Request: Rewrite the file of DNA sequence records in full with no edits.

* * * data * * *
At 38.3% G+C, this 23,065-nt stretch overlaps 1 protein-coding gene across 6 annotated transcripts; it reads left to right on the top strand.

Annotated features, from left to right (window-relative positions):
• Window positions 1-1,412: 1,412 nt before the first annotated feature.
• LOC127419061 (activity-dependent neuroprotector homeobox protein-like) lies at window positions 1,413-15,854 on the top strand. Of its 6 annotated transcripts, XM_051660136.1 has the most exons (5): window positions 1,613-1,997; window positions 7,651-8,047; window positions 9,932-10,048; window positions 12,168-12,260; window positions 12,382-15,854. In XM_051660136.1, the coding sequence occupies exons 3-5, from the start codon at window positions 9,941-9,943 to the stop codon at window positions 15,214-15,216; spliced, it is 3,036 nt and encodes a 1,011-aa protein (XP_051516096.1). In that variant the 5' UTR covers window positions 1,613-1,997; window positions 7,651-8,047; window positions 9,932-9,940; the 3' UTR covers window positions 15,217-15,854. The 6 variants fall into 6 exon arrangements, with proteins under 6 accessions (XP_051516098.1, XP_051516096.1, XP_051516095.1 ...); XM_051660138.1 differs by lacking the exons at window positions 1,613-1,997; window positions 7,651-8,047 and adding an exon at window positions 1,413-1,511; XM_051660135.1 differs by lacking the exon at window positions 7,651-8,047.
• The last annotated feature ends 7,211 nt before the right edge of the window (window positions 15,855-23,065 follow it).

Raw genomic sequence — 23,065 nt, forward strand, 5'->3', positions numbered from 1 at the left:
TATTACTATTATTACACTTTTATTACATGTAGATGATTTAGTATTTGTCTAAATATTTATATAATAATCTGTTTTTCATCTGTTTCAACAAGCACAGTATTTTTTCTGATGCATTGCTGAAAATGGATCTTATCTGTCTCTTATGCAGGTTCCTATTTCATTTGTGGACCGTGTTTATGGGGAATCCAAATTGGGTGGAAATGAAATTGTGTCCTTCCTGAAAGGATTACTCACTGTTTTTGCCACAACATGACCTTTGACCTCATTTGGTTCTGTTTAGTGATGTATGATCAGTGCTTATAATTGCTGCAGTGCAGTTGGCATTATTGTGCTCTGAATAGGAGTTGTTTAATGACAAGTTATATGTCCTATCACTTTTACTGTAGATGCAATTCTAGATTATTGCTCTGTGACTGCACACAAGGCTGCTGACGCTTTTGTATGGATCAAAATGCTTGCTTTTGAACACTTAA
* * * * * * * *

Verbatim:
At 38.3% G+C, this 23,065-nt stretch overlaps 1 protein-coding gene across 6 annotated transcripts; it reads left to right on the top strand.

Annotated features, from left to right (window-relative positions):
• Window positions 1-1,412: 1,412 nt before the first annotated feature.
• LOC127419061 (activity-dependent neuroprotector homeobox protein-like) lies at window positions 1,413-15,854 on the top strand. Of its 6 annotated transcripts, XM_051660136.1 has the most exons (5): window positions 1,613-1,997; window positions 7,651-8,047; window positions 9,932-10,048; window positions 12,168-12,260; window positions 12,382-15,854. In XM_051660136.1, the coding sequence occupies exons 3-5, from the start codon at window positions 9,941-9,943 to the stop codon at window positions 15,214-15,216; spliced, it is 3,036 nt and encodes a 1,011-aa protein (XP_051516096.1). In that variant the 5' UTR covers window positions 1,613-1,997; window positions 7,651-8,047; window positions 9,932-9,940; the 3' UTR covers window positions 15,217-15,854. The 6 variants fall into 6 exon arrangements, with proteins under 6 accessions (XP_051516098.1, XP_051516096.1, XP_051516095.1 ...); XM_051660138.1 differs by lacking the exons at window positions 1,613-1,997; window positions 7,651-8,047 and adding an exon at window positions 1,413-1,511; XM_051660135.1 differs by lacking the exon at window positions 7,651-8,047.
• The last annotated feature ends 7,211 nt before the right edge of the window (window positions 15,855-23,065 follow it).

Raw genomic sequence — 23,065 nt, forward strand, 5'->3', positions numbered from 1 at the left:
TATTACTATTATTACACTTTTATTACATGTAGATGATTTAGTATTTGTCTAAATATTTATATAATAATCTGTTTTTCATCTGTTTCAACAAGCACAGTATTTTTTCTGATGCATTGCTGAAAATGGATCTTATCTGTCTCTTATGCAGGTTCCTATTTCATTTGTGGACCGTGTTTATGGGGAATCCAAATTGGGTGGAAATGAAATTGTGTCCTTCCTGAAAGGATTACTCACTGTTTTTGCCACAACATGACCTTTGACCTCATTTGGTTCTGTTTAGTGATGTATGATCAGTGCTTATAATTGCTGCAGTGCAGTTGGCATTATTGTGCTCTGAATAGGAGTTGTTTAATGACAAGTTATATGTCCTATCACTTTTACTGTAGATGCAATTCTAGATTATTGCTCTGTGACTGCACACAAGGCTGCTGACGCTTTTGTATGGATCAAAATGCTTGCTTTTGAACACTTAA